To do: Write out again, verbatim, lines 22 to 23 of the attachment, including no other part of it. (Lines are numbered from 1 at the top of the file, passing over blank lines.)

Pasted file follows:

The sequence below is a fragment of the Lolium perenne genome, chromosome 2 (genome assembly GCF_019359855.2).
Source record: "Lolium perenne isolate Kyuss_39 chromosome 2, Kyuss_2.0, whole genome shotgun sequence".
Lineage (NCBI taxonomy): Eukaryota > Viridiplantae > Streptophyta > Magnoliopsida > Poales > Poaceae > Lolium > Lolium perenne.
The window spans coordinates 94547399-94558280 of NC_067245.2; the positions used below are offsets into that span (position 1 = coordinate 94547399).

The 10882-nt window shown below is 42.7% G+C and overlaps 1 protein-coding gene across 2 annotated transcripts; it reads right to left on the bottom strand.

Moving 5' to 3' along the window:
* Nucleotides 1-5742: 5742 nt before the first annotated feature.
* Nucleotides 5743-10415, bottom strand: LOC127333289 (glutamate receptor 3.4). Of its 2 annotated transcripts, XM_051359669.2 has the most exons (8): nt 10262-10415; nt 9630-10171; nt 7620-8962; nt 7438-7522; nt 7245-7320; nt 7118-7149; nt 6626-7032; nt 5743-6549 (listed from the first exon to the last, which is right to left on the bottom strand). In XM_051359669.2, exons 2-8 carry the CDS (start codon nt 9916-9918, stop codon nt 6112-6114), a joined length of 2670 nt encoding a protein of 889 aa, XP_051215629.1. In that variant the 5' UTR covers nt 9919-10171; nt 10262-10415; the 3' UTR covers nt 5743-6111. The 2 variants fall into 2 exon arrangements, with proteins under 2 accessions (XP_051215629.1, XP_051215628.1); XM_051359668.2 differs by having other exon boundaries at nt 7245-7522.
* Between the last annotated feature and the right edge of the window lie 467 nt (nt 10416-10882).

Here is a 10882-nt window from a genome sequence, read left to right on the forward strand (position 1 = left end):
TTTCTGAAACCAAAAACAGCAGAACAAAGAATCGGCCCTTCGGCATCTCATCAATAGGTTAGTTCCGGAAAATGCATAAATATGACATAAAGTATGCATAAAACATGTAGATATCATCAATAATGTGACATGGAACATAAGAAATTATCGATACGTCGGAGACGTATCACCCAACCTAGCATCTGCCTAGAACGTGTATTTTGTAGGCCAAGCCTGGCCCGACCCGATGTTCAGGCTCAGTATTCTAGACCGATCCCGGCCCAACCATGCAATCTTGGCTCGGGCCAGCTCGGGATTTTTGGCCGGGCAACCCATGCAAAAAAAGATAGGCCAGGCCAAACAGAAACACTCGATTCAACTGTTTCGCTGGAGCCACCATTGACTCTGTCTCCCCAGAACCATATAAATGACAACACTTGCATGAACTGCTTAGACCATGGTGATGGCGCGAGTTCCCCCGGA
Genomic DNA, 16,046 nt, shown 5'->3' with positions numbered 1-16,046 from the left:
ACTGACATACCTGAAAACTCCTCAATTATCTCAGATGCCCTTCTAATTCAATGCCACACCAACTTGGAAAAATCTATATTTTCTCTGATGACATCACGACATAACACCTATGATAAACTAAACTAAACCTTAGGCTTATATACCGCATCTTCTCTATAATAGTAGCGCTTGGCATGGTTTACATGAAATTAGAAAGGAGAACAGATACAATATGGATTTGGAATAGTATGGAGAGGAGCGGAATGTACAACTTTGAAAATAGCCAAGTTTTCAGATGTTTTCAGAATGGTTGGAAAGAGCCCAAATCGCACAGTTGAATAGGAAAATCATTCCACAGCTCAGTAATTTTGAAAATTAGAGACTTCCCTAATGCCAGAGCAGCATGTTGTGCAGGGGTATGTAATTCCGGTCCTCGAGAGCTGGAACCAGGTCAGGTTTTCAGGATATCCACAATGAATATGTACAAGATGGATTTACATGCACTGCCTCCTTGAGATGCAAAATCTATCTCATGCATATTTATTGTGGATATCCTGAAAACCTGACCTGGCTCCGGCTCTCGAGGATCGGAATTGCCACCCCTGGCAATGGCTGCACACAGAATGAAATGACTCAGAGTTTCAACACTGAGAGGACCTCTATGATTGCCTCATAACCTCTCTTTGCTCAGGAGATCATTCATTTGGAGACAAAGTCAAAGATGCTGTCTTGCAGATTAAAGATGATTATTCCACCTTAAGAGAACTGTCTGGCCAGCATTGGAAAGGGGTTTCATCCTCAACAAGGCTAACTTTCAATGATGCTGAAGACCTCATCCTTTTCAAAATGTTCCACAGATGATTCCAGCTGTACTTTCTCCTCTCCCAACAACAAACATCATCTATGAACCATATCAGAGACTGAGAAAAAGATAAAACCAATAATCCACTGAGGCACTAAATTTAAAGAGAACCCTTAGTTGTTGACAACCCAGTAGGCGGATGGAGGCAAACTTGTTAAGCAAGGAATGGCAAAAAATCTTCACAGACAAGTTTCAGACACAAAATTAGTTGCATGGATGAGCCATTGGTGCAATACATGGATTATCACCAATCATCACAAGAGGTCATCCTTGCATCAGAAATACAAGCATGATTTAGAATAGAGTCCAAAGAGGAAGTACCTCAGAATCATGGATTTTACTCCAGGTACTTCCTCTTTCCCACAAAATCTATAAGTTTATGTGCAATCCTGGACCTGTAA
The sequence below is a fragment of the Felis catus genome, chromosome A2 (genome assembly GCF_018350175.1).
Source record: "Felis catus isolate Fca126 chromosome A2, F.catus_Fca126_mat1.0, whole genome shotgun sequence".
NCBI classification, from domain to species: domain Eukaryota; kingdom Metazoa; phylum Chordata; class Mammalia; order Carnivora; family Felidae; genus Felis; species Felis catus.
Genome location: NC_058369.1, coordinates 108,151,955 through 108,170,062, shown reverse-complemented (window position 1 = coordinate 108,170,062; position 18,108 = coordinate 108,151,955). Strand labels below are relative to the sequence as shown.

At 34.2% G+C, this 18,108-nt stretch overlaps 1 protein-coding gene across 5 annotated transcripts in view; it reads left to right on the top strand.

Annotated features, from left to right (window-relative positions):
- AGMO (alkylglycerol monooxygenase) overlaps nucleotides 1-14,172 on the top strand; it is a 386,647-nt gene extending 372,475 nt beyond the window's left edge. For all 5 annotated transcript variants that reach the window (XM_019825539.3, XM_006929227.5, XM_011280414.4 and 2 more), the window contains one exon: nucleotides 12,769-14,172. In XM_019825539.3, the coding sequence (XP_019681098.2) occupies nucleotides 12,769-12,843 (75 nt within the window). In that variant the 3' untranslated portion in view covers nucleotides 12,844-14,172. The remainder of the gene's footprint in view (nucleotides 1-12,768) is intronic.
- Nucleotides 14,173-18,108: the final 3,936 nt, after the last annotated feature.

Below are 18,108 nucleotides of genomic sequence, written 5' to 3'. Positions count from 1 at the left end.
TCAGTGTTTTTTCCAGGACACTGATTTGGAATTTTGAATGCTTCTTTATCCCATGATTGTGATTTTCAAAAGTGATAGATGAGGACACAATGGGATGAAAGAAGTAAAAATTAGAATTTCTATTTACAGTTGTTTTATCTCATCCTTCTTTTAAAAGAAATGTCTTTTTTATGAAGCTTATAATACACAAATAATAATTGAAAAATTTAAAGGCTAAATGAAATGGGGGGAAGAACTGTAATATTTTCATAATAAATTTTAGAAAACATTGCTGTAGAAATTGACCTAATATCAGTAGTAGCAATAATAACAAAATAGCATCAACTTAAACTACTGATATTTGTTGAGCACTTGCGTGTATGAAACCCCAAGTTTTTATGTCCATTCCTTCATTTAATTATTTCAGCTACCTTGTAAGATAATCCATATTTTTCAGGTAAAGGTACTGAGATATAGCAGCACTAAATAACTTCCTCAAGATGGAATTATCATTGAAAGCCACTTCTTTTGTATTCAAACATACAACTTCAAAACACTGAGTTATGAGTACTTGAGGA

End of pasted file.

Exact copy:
Below are 18,108 nucleotides of genomic sequence, written 5' to 3'. Positions count from 1 at the left end.
TCAGTGTTTTTTCCAGGACACTGATTTGGAATTTTGAATGCTTCTTTATCCCATGATTGTGATTTTCAAAAGTGATAGATGAGGACACAATGGGATGAAAGAAGTAAAAATTAGAATTTCTATTTACAGTTGTTTTATCTCATCCTTCTTTTAAAAGAAATGTCTTTTTTATGAAGCTTATAATACACAAATAATAATTGAAAAATTTAAAGGCTAAATGAAATGGGGGGAAGAACTGTAATATTTTCATAATAAATTTTAGAAAACATTGCTGTAGAAATTGACCTAATATCAGTAGTAGCAATAATAACAAAATAGCATCAACTTAAACTACTGATATTTGTTGAGCACTTGCGTGTATGAAACCCCAAGTTTTTATGTCCATTCCTTCATTTAATTATTTCAGCTACCTTGTAAGATAATCCATATTTTTCAGGTAAAGGTACTGAGATATAGCAGCACTAAATAACTTCCTCAAGATGGAATTATCATTGAAAGCCACTTCTTTTGTATTCAAACATACAACTTCAAAACACTGAGTTATGAGTACTTGAGGA